In South Korea, the number of deaths caused by alcohol addiction rose significantly during the pandemic, half of which were solitary deaths.
Data collected by Statistics Korea revealed that the number of people who died of alcohol-related diseases reached 5,155 in 2020, with a mortality rate of ten deaths per 100,000 people. This was the highest mortality rate ever recorded associated with excessive alcohol consumption. In addition, the number of people who died of alcohol-related psychological and behavioral disorders reached 21.1 percent.
On the other hand, the Korean Academy of Addiction Psychiatry (KAAP) also gathered data from local addiction treatment facilities nationwide. Based on KAAP’s research, excessive alcohol intake was responsible for 204 deaths in 2020 and 215 in 2021, up by 30.8 percent and 37.8 percent, respectively, from 156 deaths in 2019. In addition, the number of solitary deaths of patients with alcohol use disorder accounted for 51.2 percent of the total in 2021.
KAAP also noted that the decreased government support for alcohol use disorder patients and the lack of addiction treatment facilities contributed to the high mortality rate and solitary deaths. KAAP Chairman Professor Lee Hae Kook of the Catholic University of Korea pointed out that most patients with alcohol disorders were dependent on public health services and have been hit hard by the decreased access to medical resources, which were mostly refocused on dealing with COVID-19.
There are only eight hospitals specializing in alcoholism, and the government’s annual budget related to alcoholism has hovered around ₩1.40 billion KRW (about $979,000 USD) since 2010.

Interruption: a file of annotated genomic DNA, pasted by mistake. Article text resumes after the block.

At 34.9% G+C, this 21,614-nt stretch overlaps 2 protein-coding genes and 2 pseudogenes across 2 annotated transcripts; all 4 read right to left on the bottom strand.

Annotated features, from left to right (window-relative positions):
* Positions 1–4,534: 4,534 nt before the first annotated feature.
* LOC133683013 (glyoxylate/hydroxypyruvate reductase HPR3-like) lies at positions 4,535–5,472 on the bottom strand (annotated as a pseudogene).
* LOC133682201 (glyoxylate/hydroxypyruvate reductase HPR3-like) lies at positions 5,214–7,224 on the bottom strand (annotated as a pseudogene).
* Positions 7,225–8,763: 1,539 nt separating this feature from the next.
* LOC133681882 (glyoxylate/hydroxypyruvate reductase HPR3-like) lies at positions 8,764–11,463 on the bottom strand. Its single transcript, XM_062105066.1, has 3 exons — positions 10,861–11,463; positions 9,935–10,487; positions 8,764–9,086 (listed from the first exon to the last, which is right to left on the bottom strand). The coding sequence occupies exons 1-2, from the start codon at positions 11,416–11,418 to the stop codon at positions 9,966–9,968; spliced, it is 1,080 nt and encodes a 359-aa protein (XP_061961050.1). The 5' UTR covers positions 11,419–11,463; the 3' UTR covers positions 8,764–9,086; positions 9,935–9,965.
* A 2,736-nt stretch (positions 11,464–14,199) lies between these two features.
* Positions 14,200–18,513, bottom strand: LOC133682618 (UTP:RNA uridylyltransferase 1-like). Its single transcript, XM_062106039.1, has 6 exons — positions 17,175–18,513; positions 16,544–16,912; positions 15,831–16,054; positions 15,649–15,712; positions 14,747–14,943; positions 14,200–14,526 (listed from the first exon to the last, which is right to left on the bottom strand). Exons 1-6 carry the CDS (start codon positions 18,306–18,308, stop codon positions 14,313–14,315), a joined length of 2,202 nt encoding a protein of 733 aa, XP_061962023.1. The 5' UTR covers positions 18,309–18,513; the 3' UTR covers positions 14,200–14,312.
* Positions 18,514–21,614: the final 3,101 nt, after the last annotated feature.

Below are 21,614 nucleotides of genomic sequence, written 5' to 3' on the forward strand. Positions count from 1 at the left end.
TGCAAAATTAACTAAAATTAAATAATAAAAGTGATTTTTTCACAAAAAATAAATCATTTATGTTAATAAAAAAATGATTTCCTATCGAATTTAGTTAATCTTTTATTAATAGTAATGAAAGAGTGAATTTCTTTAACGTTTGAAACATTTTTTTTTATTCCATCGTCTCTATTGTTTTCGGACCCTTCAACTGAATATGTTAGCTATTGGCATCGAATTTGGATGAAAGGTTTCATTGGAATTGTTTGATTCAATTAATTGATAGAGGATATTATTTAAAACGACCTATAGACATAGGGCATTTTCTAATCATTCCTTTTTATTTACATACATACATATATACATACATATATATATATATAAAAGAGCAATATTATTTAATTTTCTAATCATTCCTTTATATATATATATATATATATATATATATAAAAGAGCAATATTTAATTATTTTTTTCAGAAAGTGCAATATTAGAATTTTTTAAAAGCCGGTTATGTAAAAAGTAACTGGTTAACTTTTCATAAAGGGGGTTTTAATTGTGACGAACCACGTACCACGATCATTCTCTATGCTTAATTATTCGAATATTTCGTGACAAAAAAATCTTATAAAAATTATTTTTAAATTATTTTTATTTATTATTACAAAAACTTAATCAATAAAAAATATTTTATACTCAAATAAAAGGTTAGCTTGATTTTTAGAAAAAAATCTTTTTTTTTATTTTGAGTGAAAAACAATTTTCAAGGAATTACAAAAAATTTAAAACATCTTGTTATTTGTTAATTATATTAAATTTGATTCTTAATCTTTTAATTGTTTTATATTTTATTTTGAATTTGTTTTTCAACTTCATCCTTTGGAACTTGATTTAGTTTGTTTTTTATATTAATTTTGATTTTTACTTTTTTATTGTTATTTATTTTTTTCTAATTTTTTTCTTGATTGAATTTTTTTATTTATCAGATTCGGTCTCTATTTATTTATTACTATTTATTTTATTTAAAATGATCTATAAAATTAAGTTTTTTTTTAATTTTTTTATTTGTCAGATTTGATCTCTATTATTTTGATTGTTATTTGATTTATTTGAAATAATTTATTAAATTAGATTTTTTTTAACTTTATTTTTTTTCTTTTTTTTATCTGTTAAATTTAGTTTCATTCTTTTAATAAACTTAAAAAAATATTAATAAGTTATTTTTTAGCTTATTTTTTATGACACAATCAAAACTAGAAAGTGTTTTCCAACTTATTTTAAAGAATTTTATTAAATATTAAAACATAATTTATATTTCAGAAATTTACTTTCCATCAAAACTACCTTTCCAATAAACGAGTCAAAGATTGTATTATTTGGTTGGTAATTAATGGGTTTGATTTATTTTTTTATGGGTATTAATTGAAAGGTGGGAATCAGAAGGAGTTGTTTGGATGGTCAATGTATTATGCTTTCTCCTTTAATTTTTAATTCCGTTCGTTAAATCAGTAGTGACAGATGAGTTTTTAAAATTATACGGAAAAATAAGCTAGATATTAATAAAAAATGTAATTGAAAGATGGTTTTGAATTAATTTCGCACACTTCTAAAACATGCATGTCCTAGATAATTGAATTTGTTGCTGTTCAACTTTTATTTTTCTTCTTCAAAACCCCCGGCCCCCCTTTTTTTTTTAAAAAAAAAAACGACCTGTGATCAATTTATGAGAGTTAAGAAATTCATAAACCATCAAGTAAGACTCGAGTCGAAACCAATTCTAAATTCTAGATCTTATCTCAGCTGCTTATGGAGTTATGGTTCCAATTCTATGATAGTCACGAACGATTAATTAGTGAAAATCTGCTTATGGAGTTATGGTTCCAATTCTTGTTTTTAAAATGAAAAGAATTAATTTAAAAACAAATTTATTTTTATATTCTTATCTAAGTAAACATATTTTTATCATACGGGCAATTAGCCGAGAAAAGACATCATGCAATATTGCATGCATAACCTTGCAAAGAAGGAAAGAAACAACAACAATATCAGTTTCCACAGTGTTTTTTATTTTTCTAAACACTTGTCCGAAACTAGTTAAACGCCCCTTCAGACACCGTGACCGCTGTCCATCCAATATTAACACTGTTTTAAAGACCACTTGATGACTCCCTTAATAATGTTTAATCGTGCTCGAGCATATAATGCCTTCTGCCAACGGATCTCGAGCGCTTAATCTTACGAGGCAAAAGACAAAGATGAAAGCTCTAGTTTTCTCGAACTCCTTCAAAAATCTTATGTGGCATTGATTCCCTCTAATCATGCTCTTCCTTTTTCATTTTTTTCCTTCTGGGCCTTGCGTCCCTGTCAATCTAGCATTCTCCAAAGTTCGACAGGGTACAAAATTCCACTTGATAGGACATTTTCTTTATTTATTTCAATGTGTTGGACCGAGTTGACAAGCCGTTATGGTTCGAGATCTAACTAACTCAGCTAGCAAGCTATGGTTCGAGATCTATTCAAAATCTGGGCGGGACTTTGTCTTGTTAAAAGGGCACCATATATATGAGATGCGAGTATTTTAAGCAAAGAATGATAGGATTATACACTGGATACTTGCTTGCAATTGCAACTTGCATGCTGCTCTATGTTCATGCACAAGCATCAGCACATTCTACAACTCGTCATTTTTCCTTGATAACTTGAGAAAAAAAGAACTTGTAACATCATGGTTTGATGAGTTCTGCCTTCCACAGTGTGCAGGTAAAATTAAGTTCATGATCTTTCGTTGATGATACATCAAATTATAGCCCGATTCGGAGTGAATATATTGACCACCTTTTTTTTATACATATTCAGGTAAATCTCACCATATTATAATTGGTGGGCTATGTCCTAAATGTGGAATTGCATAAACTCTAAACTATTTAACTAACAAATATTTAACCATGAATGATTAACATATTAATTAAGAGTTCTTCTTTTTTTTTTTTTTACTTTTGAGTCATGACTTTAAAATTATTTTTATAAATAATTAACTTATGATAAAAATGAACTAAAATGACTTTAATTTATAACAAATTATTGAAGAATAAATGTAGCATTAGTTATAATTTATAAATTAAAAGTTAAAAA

— Professor Lee Hae Kook
Local addiction treatment facilities have remained at 50 for the past decade, with an average of only four workers in each center. As a result, KAAP called for strengthening the country’s medical system to better support patients with alcohol disorders and prevent deaths resulting from excessive alcohol use.
A large study on alcoholic consumption conducted in Korea with 4.5 million participants aged 40 and up revealed that “individuals who increased their alcohol consumption regardless of their baseline drinking level had an increased incidence of alcohol-related and all cancers.”
According to the American Cancer Society and the US Centers for Disease Control and Prevention, alcohol consumption increases the risk of six types of cancer: mouth and throat, larynx, esophagus, colon and rectum, liver, and breast in women.
For each of these cancers, the more alcohol you drink, the higher your cancer risk. But for some types of cancer, most notably breast cancer, consuming even small amounts of alcohol can increase risk.
— American Cancer Society